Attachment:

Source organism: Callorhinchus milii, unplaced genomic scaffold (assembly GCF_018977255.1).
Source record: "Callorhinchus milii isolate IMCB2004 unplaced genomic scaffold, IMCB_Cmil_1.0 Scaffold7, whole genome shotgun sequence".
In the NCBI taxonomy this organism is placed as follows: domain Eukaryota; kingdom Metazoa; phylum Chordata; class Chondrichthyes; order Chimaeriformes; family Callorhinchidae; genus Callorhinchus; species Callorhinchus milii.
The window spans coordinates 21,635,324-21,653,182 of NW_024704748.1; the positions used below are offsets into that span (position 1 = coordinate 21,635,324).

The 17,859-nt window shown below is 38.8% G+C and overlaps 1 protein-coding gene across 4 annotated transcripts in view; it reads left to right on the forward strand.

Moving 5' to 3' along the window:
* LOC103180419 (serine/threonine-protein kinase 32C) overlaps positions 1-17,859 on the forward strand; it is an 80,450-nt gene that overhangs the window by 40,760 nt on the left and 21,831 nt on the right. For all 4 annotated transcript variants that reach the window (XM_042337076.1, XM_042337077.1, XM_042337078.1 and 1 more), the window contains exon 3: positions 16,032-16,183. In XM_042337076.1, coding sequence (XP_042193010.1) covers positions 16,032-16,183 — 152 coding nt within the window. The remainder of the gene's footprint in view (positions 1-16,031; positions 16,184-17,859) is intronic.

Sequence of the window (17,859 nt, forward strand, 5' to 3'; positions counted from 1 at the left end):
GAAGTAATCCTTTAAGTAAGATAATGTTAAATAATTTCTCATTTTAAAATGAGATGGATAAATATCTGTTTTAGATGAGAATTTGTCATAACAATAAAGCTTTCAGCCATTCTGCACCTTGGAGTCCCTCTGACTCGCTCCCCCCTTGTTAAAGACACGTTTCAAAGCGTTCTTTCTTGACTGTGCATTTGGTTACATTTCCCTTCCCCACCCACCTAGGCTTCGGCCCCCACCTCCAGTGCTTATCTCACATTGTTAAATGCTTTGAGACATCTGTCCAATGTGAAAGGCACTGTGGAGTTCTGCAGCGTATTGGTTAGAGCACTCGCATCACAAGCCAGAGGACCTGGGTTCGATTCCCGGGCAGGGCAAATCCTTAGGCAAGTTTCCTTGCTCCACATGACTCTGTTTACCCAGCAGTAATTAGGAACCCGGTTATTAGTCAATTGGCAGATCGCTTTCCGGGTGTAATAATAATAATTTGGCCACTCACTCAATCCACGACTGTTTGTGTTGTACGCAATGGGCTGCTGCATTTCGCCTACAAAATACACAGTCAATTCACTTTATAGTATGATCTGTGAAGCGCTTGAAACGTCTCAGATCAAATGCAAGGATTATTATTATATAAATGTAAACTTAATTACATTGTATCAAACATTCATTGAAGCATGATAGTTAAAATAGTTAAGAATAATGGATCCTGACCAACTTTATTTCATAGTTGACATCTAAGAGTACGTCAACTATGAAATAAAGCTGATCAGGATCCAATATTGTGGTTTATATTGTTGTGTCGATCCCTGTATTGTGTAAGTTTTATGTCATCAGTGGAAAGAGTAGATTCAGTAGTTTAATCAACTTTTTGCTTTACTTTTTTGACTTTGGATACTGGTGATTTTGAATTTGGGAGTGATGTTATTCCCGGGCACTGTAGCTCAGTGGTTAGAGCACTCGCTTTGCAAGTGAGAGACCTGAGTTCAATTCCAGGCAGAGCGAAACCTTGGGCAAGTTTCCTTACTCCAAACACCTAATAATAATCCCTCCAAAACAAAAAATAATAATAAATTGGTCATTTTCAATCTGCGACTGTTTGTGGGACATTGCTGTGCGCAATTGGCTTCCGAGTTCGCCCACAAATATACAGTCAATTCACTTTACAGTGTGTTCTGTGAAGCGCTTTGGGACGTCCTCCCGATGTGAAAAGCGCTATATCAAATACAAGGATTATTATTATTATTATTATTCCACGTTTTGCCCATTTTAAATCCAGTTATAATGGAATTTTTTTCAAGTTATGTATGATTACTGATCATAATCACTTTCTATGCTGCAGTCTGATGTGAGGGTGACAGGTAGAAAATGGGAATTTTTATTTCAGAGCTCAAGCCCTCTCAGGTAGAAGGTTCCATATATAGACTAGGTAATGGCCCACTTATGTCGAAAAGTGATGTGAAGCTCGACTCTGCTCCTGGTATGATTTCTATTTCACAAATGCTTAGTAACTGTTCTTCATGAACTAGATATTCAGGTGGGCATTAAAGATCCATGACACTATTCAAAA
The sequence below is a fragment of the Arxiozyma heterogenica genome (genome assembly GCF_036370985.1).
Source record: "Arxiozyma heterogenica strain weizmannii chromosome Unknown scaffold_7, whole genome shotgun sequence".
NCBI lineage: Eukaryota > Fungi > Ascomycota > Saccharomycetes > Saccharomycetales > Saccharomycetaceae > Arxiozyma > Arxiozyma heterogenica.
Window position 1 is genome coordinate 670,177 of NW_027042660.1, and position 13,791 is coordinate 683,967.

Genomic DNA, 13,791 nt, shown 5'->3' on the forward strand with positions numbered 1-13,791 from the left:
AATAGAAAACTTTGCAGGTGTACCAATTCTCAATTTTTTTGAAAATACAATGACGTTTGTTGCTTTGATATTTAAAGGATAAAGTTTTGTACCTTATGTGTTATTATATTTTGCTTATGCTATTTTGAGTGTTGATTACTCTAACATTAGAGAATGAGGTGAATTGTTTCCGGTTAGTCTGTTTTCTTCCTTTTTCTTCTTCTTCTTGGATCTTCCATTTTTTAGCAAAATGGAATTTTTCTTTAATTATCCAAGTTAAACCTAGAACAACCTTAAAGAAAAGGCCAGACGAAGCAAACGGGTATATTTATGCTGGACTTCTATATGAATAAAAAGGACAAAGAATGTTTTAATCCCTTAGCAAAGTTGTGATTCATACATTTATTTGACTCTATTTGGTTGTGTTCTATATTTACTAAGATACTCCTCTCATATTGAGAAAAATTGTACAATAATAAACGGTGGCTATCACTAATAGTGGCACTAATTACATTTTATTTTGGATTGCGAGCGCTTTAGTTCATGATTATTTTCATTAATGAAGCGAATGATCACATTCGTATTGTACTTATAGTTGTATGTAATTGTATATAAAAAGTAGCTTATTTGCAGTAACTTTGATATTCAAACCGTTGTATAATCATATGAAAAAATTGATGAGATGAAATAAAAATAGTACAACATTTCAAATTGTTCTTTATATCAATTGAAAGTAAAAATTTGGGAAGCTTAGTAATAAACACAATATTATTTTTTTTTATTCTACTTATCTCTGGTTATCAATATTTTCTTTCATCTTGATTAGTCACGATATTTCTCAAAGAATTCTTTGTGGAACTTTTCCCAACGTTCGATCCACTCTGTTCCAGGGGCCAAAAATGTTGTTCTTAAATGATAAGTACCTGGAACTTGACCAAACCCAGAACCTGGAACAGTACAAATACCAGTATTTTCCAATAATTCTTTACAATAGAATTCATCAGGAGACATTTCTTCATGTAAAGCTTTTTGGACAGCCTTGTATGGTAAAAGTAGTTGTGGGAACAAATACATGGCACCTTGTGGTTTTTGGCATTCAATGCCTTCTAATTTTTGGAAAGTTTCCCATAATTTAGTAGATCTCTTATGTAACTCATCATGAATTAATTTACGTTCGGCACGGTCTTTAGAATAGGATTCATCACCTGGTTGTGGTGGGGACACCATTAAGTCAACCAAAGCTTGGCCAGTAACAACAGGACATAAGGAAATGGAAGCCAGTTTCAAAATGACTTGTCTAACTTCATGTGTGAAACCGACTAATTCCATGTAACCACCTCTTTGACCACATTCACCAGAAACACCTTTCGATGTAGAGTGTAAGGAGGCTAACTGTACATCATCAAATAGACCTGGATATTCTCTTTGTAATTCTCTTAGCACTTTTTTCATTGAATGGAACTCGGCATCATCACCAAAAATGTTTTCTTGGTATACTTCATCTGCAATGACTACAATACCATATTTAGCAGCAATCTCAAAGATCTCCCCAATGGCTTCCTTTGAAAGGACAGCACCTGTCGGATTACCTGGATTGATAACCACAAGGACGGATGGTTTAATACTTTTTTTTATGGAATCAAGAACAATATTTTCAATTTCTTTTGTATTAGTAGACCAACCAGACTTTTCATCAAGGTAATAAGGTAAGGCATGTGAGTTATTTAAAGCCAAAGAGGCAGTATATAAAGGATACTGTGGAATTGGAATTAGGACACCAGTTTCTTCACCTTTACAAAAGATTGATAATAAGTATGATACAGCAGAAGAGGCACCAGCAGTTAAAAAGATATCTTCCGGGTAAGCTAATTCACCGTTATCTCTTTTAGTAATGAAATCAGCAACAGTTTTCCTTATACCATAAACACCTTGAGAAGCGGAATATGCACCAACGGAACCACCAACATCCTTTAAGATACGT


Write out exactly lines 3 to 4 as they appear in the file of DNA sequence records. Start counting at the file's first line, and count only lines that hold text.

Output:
In the NCBI taxonomy this organism is placed as follows: domain Eukaryota; kingdom Metazoa; phylum Chordata; class Chondrichthyes; order Chimaeriformes; family Callorhinchidae; genus Callorhinchus; species Callorhinchus milii.
The window spans coordinates 21,635,324-21,653,182 of NW_024704748.1; the positions used below are offsets into that span (position 1 = coordinate 21,635,324).